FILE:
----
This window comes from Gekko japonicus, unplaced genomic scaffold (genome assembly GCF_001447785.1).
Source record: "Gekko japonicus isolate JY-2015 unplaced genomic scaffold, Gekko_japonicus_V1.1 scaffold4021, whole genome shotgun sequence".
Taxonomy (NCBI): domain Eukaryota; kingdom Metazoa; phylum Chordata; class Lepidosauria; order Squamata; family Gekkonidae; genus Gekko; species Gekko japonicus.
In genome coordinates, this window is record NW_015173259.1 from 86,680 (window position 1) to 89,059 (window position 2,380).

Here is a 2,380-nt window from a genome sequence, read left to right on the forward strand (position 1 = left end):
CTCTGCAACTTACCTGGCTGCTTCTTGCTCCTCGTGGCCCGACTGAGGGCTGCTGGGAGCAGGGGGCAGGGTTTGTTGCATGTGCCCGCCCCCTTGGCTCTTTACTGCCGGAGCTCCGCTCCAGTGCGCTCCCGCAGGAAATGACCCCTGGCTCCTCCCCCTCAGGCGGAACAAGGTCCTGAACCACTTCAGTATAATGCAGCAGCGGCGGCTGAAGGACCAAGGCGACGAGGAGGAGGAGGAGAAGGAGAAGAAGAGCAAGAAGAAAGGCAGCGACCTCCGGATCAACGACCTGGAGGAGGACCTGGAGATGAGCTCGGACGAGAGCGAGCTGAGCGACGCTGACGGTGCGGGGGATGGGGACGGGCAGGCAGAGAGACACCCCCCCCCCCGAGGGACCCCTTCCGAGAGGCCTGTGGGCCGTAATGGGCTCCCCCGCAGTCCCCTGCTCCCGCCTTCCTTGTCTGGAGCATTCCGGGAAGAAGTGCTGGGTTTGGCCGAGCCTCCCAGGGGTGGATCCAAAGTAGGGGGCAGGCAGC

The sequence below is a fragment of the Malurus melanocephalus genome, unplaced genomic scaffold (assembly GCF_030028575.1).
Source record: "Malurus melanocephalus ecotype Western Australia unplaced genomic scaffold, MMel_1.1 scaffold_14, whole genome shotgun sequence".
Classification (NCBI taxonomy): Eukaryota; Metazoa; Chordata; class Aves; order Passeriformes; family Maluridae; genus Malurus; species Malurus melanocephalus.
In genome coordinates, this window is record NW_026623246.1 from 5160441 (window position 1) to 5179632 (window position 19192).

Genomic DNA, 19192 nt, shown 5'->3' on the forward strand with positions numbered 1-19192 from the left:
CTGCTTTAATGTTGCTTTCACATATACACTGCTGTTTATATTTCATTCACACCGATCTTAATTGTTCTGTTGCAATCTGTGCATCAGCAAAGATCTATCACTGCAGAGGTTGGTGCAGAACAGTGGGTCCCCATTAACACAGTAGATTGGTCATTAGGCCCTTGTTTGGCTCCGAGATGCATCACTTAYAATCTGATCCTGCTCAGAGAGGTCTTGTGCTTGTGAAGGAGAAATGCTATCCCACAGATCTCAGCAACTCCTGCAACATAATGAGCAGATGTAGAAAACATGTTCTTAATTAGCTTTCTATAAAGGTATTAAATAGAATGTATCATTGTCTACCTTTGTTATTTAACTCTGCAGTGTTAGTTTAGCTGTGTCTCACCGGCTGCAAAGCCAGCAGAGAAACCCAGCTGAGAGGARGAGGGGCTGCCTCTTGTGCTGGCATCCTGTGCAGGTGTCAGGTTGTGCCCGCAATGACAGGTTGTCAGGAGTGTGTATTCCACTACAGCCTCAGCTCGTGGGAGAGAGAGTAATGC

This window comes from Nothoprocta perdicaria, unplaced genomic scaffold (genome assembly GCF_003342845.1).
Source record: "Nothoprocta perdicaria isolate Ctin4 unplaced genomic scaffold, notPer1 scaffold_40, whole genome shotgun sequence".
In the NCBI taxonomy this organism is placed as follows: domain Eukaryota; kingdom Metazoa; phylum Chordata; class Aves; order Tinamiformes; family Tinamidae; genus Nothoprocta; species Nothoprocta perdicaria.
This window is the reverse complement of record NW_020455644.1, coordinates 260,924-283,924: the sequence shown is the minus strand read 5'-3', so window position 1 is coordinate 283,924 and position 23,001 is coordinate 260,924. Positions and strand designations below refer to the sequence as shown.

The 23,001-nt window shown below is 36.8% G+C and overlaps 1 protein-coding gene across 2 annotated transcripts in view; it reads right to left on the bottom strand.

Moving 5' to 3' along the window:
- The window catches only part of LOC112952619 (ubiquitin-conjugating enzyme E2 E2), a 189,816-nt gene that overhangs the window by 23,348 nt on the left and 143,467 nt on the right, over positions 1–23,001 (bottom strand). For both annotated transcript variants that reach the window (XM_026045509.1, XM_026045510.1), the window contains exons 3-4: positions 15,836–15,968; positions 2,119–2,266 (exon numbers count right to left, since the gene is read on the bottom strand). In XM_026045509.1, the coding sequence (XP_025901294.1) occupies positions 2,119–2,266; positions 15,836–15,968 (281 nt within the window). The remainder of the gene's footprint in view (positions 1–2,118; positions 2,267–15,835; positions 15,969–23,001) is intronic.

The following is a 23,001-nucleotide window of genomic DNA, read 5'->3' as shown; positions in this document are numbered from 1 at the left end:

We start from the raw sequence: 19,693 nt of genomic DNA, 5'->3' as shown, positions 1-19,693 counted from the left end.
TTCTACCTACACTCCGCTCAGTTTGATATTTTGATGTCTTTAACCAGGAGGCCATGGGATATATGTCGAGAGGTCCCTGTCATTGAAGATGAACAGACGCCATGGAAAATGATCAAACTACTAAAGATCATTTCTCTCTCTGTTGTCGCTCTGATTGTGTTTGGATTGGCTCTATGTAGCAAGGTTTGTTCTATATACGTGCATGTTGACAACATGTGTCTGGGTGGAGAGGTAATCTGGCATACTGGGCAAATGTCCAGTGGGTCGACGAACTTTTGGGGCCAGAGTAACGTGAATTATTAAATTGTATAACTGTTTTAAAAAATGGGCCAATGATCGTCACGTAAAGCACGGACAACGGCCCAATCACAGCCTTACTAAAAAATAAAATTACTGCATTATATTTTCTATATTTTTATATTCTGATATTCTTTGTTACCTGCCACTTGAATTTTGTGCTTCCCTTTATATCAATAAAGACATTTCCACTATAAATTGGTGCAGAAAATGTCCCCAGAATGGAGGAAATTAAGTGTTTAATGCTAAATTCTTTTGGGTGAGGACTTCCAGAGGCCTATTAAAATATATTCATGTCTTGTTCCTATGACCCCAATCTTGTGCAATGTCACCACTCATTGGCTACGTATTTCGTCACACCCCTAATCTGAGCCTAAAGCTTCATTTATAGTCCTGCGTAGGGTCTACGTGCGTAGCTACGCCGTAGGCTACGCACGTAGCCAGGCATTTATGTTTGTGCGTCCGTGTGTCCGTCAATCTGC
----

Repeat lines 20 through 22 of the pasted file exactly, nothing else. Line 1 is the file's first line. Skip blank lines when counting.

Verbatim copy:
The following is a 23,001-nucleotide window of genomic DNA, read 5'->3' as shown; positions in this document are numbered from 1 at the left end:

We start from the raw sequence: 19,693 nt of genomic DNA, 5'->3' as shown, positions 1-19,693 counted from the left end.
TTCTACCTACACTCCGCTCAGTTTGATATTTTGATGTCTTTAACCAGGAGGCCATGGGATATATGTCGAGAGGTCCCTGTCATTGAAGATGAACAGACGCCATGGAAAATGATCAAACTACTAAAGATCATTTCTCTCTCTGTTGTCGCTCTGATTGTGTTTGGATTGGCTCTATGTAGCAAGGTTTGTTCTATATACGTGCATGTTGACAACATGTGTCTGGGTGGAGAGGTAATCTGGCATACTGGGCAAATGTCCAGTGGGTCGACGAACTTTTGGGGCCAGAGTAACGTGAATTATTAAATTGTATAACTGTTTTAAAAAATGGGCCAATGATCGTCACGTAAAGCACGGACAACGGCCCAATCACAGCCTTACTAAAAAATAAAATTACTGCATTATATTTTCTATATTTTTATATTCTGATATTCTTTGTTACCTGCCACTTGAATTTTGTGCTTCCCTTTATATCAATAAAGACATTTCCACTATAAATTGGTGCAGAAAATGTCCCCAGAATGGAGGAAATTAAGTGTTTAATGCTAAATTCTTTTGGGTGAGGACTTCCAGAGGCCTATTAAAATATATTCATGTCTTGTTCCTATGACCCCAATCTTGTGCAATGTCACCACTCATTGGCTACGTATTTCGTCACACCCCTAATCTGAGCCTAAAGCTTCATTTATAGTCCTGCGTAGGGTCTACGTGCGTAGCTACGCCGTAGGCTACGCACGTAGCCAGGCATTTATGTTTGTGCGTCCGTGTGTCCGTCAATCTGC